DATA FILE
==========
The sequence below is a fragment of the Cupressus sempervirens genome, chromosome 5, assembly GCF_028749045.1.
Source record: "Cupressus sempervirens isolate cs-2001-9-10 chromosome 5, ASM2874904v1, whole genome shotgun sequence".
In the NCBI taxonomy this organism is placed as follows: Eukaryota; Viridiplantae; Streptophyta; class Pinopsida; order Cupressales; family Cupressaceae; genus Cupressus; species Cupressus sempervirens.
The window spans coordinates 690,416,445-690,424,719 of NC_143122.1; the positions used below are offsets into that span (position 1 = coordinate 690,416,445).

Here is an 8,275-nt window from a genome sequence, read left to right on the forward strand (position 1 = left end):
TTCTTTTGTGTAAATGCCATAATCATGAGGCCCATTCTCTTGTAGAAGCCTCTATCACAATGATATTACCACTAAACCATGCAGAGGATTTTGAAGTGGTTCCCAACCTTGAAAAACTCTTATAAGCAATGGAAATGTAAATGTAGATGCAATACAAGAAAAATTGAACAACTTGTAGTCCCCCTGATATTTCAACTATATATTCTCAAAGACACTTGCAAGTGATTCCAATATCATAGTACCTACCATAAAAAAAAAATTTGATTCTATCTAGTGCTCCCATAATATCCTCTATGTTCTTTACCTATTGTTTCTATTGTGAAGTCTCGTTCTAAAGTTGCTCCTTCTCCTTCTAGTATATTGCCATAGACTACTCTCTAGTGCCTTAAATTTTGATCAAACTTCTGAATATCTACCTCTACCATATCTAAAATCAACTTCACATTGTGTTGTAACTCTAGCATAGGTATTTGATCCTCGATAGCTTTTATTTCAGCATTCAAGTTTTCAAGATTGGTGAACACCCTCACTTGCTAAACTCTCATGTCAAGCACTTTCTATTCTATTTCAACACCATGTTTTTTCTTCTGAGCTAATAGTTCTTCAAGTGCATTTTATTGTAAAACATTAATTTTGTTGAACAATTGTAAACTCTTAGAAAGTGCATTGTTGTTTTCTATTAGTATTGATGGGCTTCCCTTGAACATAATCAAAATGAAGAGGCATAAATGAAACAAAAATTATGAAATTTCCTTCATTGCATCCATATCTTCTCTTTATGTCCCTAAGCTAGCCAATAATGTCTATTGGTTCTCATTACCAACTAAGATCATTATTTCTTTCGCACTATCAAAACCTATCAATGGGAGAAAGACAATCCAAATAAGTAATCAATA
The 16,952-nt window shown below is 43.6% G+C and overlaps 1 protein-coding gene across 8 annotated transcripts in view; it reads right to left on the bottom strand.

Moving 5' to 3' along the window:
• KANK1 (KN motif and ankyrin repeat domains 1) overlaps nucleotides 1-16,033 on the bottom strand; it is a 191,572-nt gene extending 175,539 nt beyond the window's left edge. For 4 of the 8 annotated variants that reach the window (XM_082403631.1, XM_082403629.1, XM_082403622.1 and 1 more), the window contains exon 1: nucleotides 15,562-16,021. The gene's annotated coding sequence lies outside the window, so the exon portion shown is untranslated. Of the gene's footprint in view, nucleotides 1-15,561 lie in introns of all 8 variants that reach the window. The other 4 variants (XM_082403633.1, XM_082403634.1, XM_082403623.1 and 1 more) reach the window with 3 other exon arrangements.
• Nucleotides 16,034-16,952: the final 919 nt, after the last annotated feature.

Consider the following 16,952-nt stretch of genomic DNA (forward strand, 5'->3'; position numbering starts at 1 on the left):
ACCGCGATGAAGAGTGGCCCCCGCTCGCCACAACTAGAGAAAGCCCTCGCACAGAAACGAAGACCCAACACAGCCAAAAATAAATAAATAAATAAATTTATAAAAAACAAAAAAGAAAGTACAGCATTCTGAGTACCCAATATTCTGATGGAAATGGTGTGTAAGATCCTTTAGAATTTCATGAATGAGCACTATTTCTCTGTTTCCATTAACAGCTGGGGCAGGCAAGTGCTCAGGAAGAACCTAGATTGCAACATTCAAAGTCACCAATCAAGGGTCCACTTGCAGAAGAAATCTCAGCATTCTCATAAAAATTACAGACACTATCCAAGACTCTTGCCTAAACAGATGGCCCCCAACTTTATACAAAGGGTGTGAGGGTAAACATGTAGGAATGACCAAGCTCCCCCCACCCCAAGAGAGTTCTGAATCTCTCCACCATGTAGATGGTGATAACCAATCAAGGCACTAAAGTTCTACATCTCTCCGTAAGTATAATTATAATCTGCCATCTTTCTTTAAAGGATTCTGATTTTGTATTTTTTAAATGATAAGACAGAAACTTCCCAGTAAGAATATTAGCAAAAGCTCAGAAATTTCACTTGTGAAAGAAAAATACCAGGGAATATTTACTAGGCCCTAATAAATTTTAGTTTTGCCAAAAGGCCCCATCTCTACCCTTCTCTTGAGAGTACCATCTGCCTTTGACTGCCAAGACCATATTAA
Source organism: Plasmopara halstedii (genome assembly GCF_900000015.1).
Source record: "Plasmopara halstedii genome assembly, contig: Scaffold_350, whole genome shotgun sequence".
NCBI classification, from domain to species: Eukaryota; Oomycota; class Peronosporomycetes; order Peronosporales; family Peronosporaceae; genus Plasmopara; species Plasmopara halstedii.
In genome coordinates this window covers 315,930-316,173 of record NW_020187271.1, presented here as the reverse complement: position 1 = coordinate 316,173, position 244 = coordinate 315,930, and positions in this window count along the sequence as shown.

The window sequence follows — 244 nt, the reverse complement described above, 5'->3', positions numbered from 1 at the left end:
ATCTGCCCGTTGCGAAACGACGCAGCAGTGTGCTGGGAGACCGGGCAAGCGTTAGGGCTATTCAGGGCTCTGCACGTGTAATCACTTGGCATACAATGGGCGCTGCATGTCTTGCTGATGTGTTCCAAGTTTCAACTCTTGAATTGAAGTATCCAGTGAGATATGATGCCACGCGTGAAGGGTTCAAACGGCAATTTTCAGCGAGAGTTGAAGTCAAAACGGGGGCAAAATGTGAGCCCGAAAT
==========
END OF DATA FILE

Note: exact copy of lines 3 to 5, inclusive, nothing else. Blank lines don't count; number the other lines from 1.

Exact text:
In the NCBI taxonomy this organism is placed as follows: Eukaryota; Viridiplantae; Streptophyta; class Pinopsida; order Cupressales; family Cupressaceae; genus Cupressus; species Cupressus sempervirens.
The window spans coordinates 690,416,445-690,424,719 of NC_143122.1; the positions used below are offsets into that span (position 1 = coordinate 690,416,445).

Here is an 8,275-nt window from a genome sequence, read left to right on the forward strand (position 1 = left end):